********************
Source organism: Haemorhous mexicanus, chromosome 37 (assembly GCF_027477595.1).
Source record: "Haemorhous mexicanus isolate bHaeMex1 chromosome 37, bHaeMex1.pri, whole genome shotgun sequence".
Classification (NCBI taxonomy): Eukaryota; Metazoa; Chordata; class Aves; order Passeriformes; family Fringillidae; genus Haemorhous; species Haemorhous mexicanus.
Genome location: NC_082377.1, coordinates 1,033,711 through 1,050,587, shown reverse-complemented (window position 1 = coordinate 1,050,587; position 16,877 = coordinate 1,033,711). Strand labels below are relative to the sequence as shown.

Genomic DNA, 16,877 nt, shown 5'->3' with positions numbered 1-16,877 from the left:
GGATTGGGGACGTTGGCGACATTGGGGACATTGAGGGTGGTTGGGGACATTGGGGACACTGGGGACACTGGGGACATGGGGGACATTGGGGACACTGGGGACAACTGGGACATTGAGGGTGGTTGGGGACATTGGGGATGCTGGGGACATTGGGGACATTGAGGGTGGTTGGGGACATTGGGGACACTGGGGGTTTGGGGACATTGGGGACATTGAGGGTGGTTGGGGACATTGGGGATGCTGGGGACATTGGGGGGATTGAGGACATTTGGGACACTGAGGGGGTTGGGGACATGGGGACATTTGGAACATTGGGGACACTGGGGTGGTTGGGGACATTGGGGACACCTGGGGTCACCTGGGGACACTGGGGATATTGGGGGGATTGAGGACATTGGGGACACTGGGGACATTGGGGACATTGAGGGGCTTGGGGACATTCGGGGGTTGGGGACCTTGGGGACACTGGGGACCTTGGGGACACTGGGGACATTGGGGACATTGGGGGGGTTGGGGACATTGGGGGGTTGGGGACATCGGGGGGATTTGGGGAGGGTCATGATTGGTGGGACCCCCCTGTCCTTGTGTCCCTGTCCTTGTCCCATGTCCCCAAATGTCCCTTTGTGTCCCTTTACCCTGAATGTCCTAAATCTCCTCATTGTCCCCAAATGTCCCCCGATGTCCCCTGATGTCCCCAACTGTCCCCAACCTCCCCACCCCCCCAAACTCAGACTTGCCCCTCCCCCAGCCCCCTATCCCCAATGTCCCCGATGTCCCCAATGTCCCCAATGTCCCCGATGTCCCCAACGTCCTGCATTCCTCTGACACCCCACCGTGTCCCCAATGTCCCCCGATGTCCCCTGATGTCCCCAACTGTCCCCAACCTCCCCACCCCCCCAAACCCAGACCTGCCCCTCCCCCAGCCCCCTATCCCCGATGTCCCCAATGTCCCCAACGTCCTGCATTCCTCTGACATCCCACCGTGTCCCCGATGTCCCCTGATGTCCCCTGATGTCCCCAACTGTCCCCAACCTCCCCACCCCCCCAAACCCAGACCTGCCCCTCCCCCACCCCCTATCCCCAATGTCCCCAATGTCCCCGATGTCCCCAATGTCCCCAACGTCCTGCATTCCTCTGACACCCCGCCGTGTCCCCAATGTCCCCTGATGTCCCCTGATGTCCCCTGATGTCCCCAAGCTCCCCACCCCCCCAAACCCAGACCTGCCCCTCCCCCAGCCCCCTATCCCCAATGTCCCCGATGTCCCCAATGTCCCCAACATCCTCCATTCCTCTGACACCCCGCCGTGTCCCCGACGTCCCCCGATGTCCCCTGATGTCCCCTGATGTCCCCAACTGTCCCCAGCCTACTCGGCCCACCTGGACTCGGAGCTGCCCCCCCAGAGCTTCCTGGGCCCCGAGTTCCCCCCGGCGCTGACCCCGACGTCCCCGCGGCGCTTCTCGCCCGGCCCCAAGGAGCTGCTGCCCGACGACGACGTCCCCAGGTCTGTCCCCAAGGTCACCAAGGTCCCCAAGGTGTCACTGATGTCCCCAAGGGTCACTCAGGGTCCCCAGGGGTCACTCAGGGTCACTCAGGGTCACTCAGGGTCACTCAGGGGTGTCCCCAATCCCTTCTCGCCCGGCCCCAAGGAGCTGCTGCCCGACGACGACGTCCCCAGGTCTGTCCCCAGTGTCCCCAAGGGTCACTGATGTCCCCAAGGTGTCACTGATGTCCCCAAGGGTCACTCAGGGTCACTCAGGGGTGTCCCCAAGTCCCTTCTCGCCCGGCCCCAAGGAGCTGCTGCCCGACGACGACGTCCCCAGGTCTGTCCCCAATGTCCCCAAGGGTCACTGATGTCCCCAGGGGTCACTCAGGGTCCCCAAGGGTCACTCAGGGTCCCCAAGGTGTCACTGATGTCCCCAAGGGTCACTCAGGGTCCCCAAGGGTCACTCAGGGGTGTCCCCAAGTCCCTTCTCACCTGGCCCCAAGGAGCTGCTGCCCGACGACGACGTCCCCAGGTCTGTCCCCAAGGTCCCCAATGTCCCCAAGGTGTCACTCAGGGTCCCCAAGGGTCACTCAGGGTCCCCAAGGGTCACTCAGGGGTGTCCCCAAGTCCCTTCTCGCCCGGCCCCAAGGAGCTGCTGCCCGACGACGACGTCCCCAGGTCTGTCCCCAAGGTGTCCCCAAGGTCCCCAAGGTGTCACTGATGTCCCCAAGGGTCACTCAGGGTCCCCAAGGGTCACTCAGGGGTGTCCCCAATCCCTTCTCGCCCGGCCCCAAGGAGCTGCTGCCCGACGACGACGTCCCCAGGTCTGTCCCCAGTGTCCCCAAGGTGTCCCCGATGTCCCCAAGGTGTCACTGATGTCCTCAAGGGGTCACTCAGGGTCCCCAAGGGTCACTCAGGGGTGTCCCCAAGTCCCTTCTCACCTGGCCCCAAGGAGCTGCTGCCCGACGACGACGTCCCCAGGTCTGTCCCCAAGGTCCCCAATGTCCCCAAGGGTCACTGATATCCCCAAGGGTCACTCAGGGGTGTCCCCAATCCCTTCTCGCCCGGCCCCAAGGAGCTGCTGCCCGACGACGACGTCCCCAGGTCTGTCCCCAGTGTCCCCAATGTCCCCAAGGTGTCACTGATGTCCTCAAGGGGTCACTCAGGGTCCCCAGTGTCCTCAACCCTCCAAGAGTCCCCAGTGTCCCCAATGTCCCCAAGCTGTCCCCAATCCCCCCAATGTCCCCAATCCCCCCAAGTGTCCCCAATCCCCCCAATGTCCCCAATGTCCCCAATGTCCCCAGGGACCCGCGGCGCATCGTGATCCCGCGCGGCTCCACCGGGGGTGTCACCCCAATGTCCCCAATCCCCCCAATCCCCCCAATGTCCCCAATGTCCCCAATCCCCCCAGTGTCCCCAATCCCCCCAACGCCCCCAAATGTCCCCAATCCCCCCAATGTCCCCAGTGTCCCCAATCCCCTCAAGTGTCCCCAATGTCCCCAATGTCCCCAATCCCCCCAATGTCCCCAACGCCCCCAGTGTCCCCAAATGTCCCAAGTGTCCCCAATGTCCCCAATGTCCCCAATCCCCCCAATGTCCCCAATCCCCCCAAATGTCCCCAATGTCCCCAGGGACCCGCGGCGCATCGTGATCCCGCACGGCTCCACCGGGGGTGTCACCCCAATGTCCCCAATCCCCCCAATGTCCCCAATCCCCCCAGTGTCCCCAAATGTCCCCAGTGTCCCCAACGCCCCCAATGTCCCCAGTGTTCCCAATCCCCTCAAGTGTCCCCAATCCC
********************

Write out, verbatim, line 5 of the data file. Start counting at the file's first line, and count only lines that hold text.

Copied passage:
Genomic DNA, 16,877 nt, shown 5'->3' with positions numbered 1-16,877 from the left: